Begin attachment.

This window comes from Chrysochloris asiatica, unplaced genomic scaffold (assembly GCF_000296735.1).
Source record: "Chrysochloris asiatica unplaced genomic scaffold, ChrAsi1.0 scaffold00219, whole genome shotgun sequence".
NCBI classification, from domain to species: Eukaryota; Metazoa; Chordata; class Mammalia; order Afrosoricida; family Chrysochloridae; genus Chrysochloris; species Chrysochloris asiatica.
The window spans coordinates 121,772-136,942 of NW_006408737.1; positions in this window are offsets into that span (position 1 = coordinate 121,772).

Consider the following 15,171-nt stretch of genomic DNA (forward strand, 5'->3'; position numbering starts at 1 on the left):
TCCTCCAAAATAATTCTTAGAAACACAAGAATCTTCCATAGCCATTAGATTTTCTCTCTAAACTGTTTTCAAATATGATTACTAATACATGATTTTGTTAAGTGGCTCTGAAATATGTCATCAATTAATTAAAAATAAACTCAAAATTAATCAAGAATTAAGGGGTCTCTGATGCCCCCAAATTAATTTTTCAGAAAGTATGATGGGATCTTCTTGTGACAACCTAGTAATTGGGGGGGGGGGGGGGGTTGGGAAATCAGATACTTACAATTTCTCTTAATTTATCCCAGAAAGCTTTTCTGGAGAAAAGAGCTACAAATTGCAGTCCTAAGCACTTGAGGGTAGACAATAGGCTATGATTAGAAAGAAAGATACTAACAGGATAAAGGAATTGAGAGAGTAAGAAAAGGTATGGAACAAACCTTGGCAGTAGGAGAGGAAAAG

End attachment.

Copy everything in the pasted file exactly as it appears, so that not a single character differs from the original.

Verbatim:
This window comes from Chrysochloris asiatica, unplaced genomic scaffold (assembly GCF_000296735.1).
Source record: "Chrysochloris asiatica unplaced genomic scaffold, ChrAsi1.0 scaffold00219, whole genome shotgun sequence".
NCBI classification, from domain to species: Eukaryota; Metazoa; Chordata; class Mammalia; order Afrosoricida; family Chrysochloridae; genus Chrysochloris; species Chrysochloris asiatica.
The window spans coordinates 121,772-136,942 of NW_006408737.1; positions in this window are offsets into that span (position 1 = coordinate 121,772).

Consider the following 15,171-nt stretch of genomic DNA (forward strand, 5'->3'; position numbering starts at 1 on the left):
TCCTCCAAAATAATTCTTAGAAACACAAGAATCTTCCATAGCCATTAGATTTTCTCTCTAAACTGTTTTCAAATATGATTACTAATACATGATTTTGTTAAGTGGCTCTGAAATATGTCATCAATTAATTAAAAATAAACTCAAAATTAATCAAGAATTAAGGGGTCTCTGATGCCCCCAAATTAATTTTTCAGAAAGTATGATGGGATCTTCTTGTGACAACCTAGTAATTGGGGGGGGGGGGGGGGTTGGGAAATCAGATACTTACAATTTCTCTTAATTTATCCCAGAAAGCTTTTCTGGAGAAAAGAGCTACAAATTGCAGTCCTAAGCACTTGAGGGTAGACAATAGGCTATGATTAGAAAGAAAGATACTAACAGGATAAAGGAATTGAGAGAGTAAGAAAAGGTATGGAACAAACCTTGGCAGTAGGAGAGGAAAAG